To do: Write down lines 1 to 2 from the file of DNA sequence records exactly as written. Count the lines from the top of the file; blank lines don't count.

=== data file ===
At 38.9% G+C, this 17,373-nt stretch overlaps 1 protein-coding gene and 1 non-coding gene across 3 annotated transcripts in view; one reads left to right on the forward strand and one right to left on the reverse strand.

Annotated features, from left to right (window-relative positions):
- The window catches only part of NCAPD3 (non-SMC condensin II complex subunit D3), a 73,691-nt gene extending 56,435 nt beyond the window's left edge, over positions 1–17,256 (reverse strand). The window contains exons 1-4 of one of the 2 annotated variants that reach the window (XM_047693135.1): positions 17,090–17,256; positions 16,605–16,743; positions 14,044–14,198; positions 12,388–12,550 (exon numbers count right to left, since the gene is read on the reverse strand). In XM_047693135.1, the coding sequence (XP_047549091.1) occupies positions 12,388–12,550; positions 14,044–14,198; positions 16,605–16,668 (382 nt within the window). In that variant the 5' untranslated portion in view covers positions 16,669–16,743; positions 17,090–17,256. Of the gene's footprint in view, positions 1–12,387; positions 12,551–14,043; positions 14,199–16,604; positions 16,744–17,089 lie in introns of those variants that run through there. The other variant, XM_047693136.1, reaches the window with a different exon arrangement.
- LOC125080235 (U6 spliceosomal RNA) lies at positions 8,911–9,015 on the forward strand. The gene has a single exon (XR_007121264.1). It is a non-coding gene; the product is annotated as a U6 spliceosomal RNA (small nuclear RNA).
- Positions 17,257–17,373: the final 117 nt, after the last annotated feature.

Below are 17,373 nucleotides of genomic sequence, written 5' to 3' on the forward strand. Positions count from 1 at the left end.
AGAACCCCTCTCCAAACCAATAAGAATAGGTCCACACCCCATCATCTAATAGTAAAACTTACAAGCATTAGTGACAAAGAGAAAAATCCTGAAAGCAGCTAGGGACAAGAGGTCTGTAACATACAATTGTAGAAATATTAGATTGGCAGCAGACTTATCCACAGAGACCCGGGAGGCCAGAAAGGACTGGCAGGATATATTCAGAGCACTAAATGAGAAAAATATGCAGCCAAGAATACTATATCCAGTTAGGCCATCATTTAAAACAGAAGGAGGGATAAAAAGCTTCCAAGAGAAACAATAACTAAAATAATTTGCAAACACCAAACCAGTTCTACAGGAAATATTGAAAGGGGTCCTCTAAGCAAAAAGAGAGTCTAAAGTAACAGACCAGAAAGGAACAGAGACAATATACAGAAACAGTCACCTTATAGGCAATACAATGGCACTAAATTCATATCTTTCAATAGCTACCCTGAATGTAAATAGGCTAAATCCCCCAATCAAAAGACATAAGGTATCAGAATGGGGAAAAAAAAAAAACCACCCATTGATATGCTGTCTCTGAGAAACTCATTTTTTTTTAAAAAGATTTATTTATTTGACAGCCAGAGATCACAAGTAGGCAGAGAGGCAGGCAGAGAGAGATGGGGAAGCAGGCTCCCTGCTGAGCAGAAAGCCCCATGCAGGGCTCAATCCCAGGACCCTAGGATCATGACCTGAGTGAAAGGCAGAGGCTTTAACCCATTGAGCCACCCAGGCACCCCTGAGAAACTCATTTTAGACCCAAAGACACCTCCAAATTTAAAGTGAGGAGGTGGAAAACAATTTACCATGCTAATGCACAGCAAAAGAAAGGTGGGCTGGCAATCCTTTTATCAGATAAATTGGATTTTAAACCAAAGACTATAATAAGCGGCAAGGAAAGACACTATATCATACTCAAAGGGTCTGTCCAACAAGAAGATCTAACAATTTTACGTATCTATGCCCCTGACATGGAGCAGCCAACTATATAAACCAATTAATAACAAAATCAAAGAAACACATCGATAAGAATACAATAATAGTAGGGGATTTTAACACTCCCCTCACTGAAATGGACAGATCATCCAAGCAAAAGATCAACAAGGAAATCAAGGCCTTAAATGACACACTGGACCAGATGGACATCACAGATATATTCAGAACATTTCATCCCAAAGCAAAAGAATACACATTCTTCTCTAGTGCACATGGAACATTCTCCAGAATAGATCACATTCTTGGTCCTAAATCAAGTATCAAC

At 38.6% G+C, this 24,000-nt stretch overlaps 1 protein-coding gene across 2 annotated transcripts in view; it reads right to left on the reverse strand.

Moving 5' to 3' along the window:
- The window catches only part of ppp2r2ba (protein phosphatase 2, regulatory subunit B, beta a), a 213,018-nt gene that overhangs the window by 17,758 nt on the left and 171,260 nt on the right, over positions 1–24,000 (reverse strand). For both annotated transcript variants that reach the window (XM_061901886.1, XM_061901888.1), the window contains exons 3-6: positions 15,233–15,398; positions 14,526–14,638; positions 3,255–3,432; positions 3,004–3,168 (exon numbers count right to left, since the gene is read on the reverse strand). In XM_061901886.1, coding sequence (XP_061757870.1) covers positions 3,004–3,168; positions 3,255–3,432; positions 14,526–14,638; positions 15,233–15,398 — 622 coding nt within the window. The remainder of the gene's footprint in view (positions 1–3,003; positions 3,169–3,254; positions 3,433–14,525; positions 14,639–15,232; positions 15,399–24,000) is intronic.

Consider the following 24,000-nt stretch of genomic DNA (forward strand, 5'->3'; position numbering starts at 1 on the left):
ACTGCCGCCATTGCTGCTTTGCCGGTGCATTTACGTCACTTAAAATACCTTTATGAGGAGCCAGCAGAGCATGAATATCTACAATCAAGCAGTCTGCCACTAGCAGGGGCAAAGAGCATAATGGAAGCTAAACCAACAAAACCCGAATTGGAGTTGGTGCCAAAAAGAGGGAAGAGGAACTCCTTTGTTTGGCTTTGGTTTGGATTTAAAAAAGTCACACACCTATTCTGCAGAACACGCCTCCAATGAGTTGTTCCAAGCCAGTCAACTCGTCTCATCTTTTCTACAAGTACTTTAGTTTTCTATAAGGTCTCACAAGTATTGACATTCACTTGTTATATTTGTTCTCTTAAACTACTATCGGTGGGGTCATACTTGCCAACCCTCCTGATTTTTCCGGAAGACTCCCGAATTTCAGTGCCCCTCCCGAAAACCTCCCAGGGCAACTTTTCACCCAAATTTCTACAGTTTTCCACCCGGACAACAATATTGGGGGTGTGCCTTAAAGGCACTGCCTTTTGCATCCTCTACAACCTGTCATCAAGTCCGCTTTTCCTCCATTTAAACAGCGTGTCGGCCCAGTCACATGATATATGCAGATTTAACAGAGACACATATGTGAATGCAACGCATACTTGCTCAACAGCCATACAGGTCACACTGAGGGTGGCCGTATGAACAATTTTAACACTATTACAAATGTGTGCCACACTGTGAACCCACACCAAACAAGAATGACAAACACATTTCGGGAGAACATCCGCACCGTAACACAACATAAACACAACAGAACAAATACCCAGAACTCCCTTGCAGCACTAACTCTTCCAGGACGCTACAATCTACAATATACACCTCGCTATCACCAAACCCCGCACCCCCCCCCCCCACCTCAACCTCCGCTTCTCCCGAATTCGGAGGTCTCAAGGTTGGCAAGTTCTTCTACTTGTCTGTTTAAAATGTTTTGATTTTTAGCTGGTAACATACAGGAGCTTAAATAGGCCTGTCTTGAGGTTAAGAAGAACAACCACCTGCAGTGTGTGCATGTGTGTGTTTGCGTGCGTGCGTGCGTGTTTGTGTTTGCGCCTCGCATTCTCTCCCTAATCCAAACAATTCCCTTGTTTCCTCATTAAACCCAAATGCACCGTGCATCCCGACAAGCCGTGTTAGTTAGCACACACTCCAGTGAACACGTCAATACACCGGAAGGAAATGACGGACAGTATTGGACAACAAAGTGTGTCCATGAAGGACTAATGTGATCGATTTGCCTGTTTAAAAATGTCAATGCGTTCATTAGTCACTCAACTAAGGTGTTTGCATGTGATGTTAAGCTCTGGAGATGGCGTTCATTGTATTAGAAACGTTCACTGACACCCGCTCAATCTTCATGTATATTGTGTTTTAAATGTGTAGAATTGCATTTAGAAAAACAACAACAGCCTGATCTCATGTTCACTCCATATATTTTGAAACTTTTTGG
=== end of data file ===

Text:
At 38.9% G+C, this 17,373-nt stretch overlaps 1 protein-coding gene and 1 non-coding gene across 3 annotated transcripts in view; one reads left to right on the forward strand and one right to left on the reverse strand.

Annotated features, from left to right (window-relative positions):